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The Portsmouth Historical Society has items from the opening festivities of the Mt. Hope Bridge in 1929.  Those items include an invitation, guest badge and photographs of the construction and ribbon cutting.  A front page newspaper article from the time helped us to understand how elaborate the ceremonies were.  Senator William H. Vanderbilt presided over the pageant.  Beginning at 10 in the morning a parade began in Bristol – a “tableau”  depicting Roger Williams organized by the Rhode Island Historical Society.  The Newport Historical Society organized a tableau and parade depicting John Clarke and they marched from the Aquidneck Island side.  At 11 AM “Roger Williams” met “John Clarke”  and unfurled flags at the center of the bridge and exchanged greetings. There was an Indian ceremony in which Governor Case and Senator Vanderbilt became members of the Algonquin Council.  Vice President Charles Curtis signaled from Washington, D.C. at noon to begin the dedication of the bridge.  The program lists events such as a christening of the bridge, ribbon cuttings and acceptance of bridge certification.  The ceremony was even broadcast on WEAN at the old Outlet Building in Providence.

Part of the elaborate ceremonies at the Opening of the Mt.Hope Bridge in 1929.

Catboat Bristol Ferries

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Captain Hicks used a catboat to ferry bicycles and their riders.

Even in the late 1800’s sailboats were used as ferries.  Captain Oliver G. Hicks bought a large wide catboat for bicycle traffic.  The boat could carry up to 16 bikes.

(image from a book in the collection of the Portsmouth Historical Society)

Sakonnet River Bridge

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Sakonnet Bridge Under Construction. (PHS collection image)

Sakonnet Bridge (image from G. Schmidt collection)

The Sakonnet River Bridge opened in 1956 as a replacement for the Stone Bridge that was damaged in many storms.  The bridge has not been maintained well and a new bridge is under construction.  Note the railroad bridge to the left.

Horse Powered Bristol Ferry

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Horses powered Bristol Ferries in the mid 1800's.

In 1824 the Rhode Island Steam & Team Boat Company was chartered  to use either steam or horsepower to ferry from Portsmouth to Bristol.  The boat was like a square paddlewheel boat with rounded ends.  Two pairs of horses on both sides of the ferry provided the power as they moved on a large round disk.  This was hard work and horses had to be replaced frequently. Ferry Farm was home to the horses.  The horses proved to be an expensive way to power a boat and by 1845 the horse powered ferries were replaced by the steamboats or even sailboats when people were in a hurry.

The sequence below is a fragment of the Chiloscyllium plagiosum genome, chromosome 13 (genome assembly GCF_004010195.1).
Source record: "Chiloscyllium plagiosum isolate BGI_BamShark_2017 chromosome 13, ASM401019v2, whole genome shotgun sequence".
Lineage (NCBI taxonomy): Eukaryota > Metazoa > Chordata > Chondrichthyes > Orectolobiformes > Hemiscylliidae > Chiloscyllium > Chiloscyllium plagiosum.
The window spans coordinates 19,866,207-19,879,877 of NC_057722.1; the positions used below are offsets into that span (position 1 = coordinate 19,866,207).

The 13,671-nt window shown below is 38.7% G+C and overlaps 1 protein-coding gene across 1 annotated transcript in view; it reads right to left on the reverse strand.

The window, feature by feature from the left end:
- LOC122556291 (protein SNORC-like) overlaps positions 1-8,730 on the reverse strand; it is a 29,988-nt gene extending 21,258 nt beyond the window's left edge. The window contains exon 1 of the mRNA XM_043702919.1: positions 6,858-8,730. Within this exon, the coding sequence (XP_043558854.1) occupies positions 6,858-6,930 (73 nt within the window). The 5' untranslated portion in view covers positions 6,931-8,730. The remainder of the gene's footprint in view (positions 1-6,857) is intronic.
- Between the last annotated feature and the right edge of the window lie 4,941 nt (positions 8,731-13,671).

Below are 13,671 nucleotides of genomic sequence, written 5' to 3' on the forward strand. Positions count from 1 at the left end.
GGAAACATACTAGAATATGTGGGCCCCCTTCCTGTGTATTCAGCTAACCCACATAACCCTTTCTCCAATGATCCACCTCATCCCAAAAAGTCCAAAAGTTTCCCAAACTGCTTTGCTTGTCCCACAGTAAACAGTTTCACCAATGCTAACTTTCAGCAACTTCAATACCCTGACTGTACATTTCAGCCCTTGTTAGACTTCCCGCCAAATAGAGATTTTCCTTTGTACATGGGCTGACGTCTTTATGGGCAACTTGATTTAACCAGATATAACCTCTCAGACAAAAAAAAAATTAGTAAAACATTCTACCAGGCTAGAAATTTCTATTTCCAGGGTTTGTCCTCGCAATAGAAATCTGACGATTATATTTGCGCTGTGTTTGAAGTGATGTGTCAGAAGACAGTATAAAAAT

(Image from book in PHS collection)

Railroad Bridge

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The Portsmouth Historical Society displays a piece of the railroad bridge. It may be a piece of the swinging mechanism.

The Sakonnet River Rail bridge was built in 1899.  It was a “swing” bridge with part of the bridge staying anchored and the other part swinging back to allow boats to pass through.   The bridge was damaged and closed in 1980 when it was damaged by a heavy train load.  A barge ran into the open bridge in 1988 and it was removed in 2006 to 2007.  The Portsmouth Historical Society has a circular piece of bridge in the Old Town Hall.

The bridge rail bed swings open so ships may pass through.

Hog Island Shoal Lighthouse

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Treacherous shoals are marked by this 1901 lighthouse near Hog Island.  There was a small light boat on the spot that the Old Colony Steamship Company used to aid their vessels.  A larger boat, the Eel Grass Shoal Lightship, LV 12, was used beginning in 1886.

This 1901 Lighthouse replaced a light boat on the Hog Island Shoals. (Image G. Schmidt collection)

Light Keeper’s Quarters

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Plans in the PHS collections.

The plans of the Musselbed Shoal Light show the quarters for the lighthouse keeper.  The keeper led an isolated life.  Most keepers held the post for only a short time.  A few of them lasted as long as ten years.

Plans for Musslebed Shoal Light

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The plans for the later Musselbed Shoal Lighthouse are part of the collection of the Portsmouth Historical Society. These are plans for the 1877 lighthouse. Ice floes moved the entire structure of the original lighthouse.    The stone pier was enlarged to protect the structure, but this house was also damaged by ice and hurricanes.  The fog bell was mounted on the roof.

Plans for the Musselbed Shoal Light in PHS collection

Musselbed Shoal Lighthouse

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Musselbed Shoals is a dangerous spot for navigation through the channel from Narragansett Bay to Mount Hope Bay.  It is evan noted  on colonial era maps.  In 1871 a beacon was placed there followed by a new light in 1873.  This structure was damaged by ice floes.  A new structure with built with more protection, but ice floes in 1919 -1920 damaged this one as well.  The light was abandoned in 1938 and the lighthouse was severely damaged by the Hurricane of 1938.  Later the building was torn down and an automatic light was installed that remains today.

Musselbed Shoal Lighthouse operated until 1938 when it was replaced by an automatic light

The “Bristol”

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Steamboat ferries operated out of Bristol Ferry Landing

The Bristol was a steam powered ferry that transported automobiles.

from 1905 until the Mount Hope Bridge opened in 1929.  The Bristol was a double ender type ferry that carried automobiles.

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